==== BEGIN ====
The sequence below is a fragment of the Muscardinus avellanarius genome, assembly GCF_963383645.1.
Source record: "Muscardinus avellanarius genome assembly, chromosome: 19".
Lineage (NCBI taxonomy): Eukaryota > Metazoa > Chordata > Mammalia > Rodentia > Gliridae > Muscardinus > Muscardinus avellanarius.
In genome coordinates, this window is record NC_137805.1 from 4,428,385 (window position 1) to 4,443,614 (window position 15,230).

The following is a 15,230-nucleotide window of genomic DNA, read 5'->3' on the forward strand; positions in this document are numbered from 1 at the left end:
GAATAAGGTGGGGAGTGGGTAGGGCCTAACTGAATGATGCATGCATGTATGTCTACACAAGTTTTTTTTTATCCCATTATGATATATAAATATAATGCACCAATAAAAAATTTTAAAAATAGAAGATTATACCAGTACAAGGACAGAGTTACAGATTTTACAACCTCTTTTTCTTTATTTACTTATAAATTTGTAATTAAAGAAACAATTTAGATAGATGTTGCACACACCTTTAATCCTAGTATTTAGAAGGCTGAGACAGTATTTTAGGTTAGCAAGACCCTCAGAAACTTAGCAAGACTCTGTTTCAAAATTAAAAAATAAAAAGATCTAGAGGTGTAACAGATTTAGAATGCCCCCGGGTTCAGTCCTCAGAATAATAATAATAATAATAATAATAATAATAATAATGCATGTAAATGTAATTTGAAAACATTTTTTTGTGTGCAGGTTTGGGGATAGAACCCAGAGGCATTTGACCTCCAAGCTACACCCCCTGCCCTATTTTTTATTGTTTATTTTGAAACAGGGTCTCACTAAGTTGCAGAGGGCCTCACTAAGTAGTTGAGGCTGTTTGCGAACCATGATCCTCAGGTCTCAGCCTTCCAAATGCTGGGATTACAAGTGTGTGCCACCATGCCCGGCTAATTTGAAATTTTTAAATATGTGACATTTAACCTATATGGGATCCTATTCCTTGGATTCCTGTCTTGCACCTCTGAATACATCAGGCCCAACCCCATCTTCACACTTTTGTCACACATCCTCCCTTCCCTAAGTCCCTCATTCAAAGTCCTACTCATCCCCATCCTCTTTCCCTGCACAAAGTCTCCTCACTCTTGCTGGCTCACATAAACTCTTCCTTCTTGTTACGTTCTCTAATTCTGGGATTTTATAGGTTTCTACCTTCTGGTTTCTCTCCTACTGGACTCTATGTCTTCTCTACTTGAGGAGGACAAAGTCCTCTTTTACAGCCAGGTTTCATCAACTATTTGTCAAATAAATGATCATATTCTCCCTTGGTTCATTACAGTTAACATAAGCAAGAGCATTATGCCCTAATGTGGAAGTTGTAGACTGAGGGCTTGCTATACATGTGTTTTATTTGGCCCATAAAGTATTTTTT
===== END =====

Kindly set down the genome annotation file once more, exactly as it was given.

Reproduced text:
The sequence below is a fragment of the Muscardinus avellanarius genome, assembly GCF_963383645.1.
Source record: "Muscardinus avellanarius genome assembly, chromosome: 19".
Lineage (NCBI taxonomy): Eukaryota > Metazoa > Chordata > Mammalia > Rodentia > Gliridae > Muscardinus > Muscardinus avellanarius.
In genome coordinates, this window is record NC_137805.1 from 4,428,385 (window position 1) to 4,443,614 (window position 15,230).

The following is a 15,230-nucleotide window of genomic DNA, read 5'->3' on the forward strand; positions in this document are numbered from 1 at the left end:
GAATAAGGTGGGGAGTGGGTAGGGCCTAACTGAATGATGCATGCATGTATGTCTACACAAGTTTTTTTTTATCCCATTATGATATATAAATATAATGCACCAATAAAAAATTTTAAAAATAGAAGATTATACCAGTACAAGGACAGAGTTACAGATTTTACAACCTCTTTTTCTTTATTTACTTATAAATTTGTAATTAAAGAAACAATTTAGATAGATGTTGCACACACCTTTAATCCTAGTATTTAGAAGGCTGAGACAGTATTTTAGGTTAGCAAGACCCTCAGAAACTTAGCAAGACTCTGTTTCAAAATTAAAAAATAAAAAGATCTAGAGGTGTAACAGATTTAGAATGCCCCCGGGTTCAGTCCTCAGAATAATAATAATAATAATAATAATAATAATAATAATGCATGTAAATGTAATTTGAAAACATTTTTTTGTGTGCAGGTTTGGGGATAGAACCCAGAGGCATTTGACCTCCAAGCTACACCCCCTGCCCTATTTTTTATTGTTTATTTTGAAACAGGGTCTCACTAAGTTGCAGAGGGCCTCACTAAGTAGTTGAGGCTGTTTGCGAACCATGATCCTCAGGTCTCAGCCTTCCAAATGCTGGGATTACAAGTGTGTGCCACCATGCCCGGCTAATTTGAAATTTTTAAATATGTGACATTTAACCTATATGGGATCCTATTCCTTGGATTCCTGTCTTGCACCTCTGAATACATCAGGCCCAACCCCATCTTCACACTTTTGTCACACATCCTCCCTTCCCTAAGTCCCTCATTCAAAGTCCTACTCATCCCCATCCTCTTTCCCTGCACAAAGTCTCCTCACTCTTGCTGGCTCACATAAACTCTTCCTTCTTGTTACGTTCTCTAATTCTGGGATTTTATAGGTTTCTACCTTCTGGTTTCTCTCCTACTGGACTCTATGTCTTCTCTACTTGAGGAGGACAAAGTCCTCTTTTACAGCCAGGTTTCATCAACTATTTGTCAAATAAATGATCATATTCTCCCTTGGTTCATTACAGTTAACATAAGCAAGAGCATTATGCCCTAATGTGGAAGTTGTAGACTGAGGGCTTGCTATACATGTGTTTTATTTGGCCCATAAAGTATTTTTT